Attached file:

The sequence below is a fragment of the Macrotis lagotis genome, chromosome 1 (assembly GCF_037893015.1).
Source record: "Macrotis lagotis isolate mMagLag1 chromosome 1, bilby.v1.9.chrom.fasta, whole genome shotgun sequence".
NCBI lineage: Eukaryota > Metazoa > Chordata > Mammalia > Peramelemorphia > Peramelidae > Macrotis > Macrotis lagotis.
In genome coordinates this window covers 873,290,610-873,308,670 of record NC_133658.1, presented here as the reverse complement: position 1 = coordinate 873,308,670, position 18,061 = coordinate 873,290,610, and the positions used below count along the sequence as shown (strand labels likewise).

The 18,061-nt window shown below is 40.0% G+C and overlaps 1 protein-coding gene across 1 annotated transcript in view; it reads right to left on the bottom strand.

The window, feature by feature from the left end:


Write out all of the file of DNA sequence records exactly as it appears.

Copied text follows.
The sequence below is a fragment of the Macrotis lagotis genome, chromosome 1 (assembly GCF_037893015.1).
Source record: "Macrotis lagotis isolate mMagLag1 chromosome 1, bilby.v1.9.chrom.fasta, whole genome shotgun sequence".
NCBI lineage: Eukaryota > Metazoa > Chordata > Mammalia > Peramelemorphia > Peramelidae > Macrotis > Macrotis lagotis.
In genome coordinates this window covers 873,290,610-873,308,670 of record NC_133658.1, presented here as the reverse complement: position 1 = coordinate 873,308,670, position 18,061 = coordinate 873,290,610, and the positions used below count along the sequence as shown (strand labels likewise).

The 18,061-nt window shown below is 40.0% G+C and overlaps 1 protein-coding gene across 1 annotated transcript in view; it reads right to left on the bottom strand.

The window, feature by feature from the left end: